“Yeah, it was between this and an intergalactic cat donut shirt.” We then bond over Amazon’s crazy clothes selection.

As I continue down the paved walking path toward Turn 4, where the entrance to the infield is located, I see a Reggie Miller jersey, a group with tank tops that read “I’ve got a checkered past,” “I know what you did for a Klondike Bar,” and my personal favorite: “Attention Kmart shoppers.” A beefy bruh with a Tony-Soprano-checking-the-mail-saunter passes me, wearing an American flag shirt unbuttoned to the start of his gigantic belly, a cigar in his mouth. His majestic contentedness turns heads.

From the path, I see a white woman stumble to the ground in Turn 4’s long bathroom line. Her shirt reads “My drinking has a racing problem.” She’s helped up by another white woman wearing a “Drinks well with others” tank. I wish I was on their level, but because I wanted to explore, I’ve only had half a White Claw.

To my right, I notice kids playing on a putting green and a man standing in the middle, with his back turned. Then I realize he’s peeing and either he’s too drunk to notice the kids by his legs or he doesn’t care. 

At the entrance of the tunnel leading beneath the track to the infield is a guy who is too drunk to roll his cooler in a straight line and every few feet, it teeters dangerously. The walk through the tunnel makes me feel so badass, being under the track for the first time, close to danger and excitement. An ambulance leaving the infield passes me, probably carrying a heat stroke sufferer or a victim of alcohol poisoning.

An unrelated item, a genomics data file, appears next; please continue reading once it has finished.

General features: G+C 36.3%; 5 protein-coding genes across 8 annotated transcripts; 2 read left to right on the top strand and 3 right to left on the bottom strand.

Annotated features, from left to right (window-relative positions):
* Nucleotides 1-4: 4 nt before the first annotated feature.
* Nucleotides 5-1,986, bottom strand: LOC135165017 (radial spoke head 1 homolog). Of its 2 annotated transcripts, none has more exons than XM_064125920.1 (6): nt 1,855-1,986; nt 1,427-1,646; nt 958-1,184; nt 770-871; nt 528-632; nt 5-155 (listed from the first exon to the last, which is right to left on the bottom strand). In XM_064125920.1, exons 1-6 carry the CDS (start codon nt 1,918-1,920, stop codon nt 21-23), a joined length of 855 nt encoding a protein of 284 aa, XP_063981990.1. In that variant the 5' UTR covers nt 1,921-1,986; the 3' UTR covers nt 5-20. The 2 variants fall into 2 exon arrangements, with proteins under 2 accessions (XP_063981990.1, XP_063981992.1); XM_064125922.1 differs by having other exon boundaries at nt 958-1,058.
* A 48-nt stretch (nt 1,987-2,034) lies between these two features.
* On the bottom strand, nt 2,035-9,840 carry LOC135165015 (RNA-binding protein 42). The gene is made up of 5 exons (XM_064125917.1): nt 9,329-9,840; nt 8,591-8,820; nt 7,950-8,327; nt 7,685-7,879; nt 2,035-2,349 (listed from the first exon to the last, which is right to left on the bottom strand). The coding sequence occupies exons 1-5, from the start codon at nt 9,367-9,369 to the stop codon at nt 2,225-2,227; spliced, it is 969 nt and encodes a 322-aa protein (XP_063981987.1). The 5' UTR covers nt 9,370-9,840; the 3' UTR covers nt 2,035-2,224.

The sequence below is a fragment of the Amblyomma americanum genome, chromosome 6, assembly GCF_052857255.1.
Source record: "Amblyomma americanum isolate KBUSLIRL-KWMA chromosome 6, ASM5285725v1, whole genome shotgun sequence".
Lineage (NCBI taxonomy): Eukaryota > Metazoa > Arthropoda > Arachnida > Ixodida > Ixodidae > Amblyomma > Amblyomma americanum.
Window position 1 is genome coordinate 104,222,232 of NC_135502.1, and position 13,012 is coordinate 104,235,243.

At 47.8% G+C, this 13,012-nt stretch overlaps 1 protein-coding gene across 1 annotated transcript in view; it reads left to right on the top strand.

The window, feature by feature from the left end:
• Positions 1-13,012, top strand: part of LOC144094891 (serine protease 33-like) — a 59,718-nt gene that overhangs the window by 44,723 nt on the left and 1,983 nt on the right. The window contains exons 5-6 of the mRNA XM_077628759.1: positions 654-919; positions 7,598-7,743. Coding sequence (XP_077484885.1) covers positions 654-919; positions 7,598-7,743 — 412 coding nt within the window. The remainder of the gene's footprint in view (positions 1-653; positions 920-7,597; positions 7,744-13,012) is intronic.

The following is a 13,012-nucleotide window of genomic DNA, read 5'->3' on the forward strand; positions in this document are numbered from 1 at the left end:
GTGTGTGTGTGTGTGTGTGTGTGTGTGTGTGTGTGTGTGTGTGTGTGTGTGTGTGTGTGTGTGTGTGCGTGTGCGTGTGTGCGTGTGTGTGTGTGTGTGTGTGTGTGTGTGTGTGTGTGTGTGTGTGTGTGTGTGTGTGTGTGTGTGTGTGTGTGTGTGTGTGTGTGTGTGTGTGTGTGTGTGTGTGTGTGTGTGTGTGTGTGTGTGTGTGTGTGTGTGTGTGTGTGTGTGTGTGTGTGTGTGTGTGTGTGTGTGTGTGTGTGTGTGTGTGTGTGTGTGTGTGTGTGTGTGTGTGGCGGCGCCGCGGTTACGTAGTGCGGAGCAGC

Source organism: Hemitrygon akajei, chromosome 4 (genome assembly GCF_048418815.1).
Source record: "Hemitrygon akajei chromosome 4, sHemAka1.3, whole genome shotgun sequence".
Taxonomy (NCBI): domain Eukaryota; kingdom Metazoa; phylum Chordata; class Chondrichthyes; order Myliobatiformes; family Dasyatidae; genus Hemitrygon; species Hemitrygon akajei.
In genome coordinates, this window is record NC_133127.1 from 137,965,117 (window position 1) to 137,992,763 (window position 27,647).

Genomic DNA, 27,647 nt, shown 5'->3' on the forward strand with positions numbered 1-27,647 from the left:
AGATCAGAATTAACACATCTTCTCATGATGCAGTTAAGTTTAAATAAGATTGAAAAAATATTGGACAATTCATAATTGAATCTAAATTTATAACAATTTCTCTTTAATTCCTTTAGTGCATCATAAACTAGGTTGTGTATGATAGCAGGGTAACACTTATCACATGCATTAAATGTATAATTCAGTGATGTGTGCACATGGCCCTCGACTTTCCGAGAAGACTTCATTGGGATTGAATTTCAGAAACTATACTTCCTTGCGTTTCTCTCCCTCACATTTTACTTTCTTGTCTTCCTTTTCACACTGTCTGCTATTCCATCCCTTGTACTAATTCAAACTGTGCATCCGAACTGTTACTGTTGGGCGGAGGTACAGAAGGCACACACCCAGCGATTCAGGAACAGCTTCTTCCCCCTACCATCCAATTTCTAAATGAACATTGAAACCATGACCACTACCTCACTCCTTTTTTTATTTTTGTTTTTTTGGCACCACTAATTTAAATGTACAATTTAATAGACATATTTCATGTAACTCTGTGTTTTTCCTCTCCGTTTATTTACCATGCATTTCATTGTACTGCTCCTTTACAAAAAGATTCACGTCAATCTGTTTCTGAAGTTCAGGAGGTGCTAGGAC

Flames erupt over the track’s concert stage, known as the Snake Pit, as I leave the tunnel. At about 100 meters away, I can’t make out the song, but I know Steve Aoki and Martin Garrix are performing. I enter the grassy infield during lap 111. Here the cars are closer to eye-level, smears of fluorescence whipping around the track, their roaring engines vibrating through me. I made it. The video board, which I’ve only observed from several hundred meters away in the bleachers, looms, and I almost feel shy finally in its presence. The commentator’s booming voice echoes over the vast grounds. A sea of trash including everything from deserted coolers to half-eaten pork tenderloin sandwiches to condom wrappers litters the field. The smell of burning rubber mixes with the scent of stale beer, cigarette smoke, urine, shit, and sweat.